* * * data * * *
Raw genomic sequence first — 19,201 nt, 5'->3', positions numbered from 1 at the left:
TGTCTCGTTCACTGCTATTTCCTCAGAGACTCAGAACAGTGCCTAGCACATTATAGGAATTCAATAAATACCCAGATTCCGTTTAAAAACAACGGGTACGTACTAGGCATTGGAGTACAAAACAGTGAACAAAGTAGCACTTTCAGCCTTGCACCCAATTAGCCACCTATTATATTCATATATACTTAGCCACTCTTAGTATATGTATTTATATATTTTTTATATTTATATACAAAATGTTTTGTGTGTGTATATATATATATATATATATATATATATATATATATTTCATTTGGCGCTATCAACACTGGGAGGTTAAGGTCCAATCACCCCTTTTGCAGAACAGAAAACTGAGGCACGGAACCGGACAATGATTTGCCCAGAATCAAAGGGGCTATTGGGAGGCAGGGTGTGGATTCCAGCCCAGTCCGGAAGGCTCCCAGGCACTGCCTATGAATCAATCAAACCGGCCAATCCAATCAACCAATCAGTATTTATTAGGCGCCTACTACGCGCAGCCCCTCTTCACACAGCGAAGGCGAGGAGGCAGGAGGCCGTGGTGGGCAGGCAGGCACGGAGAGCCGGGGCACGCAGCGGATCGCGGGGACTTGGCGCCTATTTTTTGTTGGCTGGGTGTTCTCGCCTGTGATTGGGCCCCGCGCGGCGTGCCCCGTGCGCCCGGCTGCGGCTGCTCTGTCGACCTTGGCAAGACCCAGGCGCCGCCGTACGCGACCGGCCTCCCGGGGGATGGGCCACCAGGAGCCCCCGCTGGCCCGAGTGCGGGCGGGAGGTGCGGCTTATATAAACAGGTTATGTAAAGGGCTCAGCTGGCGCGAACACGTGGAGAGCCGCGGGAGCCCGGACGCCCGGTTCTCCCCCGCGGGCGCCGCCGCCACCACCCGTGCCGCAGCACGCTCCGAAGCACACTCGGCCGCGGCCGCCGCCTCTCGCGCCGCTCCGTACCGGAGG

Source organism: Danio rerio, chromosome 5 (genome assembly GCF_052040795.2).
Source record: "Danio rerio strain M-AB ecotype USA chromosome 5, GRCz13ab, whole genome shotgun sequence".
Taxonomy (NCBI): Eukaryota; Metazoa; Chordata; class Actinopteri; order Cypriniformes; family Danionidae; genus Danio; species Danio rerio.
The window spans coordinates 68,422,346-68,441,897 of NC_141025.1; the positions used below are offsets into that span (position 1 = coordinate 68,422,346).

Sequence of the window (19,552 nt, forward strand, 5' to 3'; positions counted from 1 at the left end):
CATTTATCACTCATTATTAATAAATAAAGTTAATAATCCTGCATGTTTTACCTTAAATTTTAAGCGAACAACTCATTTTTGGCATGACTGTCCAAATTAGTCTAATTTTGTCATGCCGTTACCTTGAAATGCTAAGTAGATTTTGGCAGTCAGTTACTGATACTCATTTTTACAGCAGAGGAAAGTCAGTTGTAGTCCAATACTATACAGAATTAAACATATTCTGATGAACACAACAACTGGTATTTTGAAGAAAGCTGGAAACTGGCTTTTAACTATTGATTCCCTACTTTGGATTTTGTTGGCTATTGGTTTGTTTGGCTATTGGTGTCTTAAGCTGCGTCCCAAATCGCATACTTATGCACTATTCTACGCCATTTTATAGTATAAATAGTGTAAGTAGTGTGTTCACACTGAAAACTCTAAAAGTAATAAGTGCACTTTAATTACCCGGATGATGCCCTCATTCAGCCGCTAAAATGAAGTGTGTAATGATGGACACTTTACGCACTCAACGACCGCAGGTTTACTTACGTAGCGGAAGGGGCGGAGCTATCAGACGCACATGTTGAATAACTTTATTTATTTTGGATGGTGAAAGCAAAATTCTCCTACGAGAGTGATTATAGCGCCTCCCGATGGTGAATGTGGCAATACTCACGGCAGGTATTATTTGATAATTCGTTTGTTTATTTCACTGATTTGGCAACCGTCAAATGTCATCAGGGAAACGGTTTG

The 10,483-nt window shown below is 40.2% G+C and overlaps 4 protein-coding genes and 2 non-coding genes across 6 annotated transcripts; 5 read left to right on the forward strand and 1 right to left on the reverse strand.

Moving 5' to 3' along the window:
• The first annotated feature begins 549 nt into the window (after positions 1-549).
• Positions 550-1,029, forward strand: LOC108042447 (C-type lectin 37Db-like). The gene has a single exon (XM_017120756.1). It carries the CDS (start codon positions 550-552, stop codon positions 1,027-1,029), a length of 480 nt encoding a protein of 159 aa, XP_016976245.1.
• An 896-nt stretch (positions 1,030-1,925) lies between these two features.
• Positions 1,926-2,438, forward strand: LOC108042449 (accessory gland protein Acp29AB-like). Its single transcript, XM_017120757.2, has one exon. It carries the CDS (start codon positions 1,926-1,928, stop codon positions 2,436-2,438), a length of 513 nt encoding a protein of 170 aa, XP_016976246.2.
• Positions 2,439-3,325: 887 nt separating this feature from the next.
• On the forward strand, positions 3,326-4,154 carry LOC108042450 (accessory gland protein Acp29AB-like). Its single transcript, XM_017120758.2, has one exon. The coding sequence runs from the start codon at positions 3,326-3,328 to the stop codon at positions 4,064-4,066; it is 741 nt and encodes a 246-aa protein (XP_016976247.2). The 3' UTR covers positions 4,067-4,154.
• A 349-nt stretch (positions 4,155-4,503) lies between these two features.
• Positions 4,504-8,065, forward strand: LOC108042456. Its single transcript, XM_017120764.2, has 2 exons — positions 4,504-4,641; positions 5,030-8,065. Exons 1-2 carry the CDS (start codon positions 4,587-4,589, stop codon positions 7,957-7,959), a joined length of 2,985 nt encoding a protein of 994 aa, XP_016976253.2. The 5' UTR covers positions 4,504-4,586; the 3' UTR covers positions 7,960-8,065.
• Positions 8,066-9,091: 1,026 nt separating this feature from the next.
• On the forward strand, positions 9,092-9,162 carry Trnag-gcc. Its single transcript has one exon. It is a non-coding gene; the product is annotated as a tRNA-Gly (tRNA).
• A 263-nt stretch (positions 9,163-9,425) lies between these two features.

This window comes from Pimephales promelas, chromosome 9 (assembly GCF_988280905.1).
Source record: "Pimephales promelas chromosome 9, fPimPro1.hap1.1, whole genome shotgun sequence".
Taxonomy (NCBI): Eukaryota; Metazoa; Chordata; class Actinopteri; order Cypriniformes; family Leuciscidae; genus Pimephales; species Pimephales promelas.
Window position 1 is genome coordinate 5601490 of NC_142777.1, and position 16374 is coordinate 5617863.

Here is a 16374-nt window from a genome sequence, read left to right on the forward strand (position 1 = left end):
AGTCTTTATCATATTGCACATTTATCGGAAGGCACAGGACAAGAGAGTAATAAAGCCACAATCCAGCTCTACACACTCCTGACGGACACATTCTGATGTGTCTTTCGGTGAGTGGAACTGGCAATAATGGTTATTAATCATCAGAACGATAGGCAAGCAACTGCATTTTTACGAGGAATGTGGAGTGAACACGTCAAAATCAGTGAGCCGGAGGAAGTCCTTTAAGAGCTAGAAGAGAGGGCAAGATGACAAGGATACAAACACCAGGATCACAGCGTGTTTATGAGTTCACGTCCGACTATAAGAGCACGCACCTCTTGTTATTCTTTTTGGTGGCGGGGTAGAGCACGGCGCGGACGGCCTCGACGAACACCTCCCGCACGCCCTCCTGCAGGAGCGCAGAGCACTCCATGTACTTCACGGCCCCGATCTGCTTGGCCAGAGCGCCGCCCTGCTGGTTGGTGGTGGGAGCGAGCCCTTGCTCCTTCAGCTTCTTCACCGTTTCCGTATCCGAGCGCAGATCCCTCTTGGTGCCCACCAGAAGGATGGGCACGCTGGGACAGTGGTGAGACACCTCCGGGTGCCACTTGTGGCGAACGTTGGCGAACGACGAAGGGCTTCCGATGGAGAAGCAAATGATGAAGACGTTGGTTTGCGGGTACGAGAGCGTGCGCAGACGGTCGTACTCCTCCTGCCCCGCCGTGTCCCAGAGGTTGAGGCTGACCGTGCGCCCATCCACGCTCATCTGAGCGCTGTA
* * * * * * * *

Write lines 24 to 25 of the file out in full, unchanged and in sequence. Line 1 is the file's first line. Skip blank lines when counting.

Taxonomy (NCBI): Eukaryota; Metazoa; Chordata; class Actinopteri; order Cypriniformes; family Leuciscidae; genus Pimephales; species Pimephales promelas.
Window position 1 is genome coordinate 5601490 of NC_142777.1, and position 16374 is coordinate 5617863.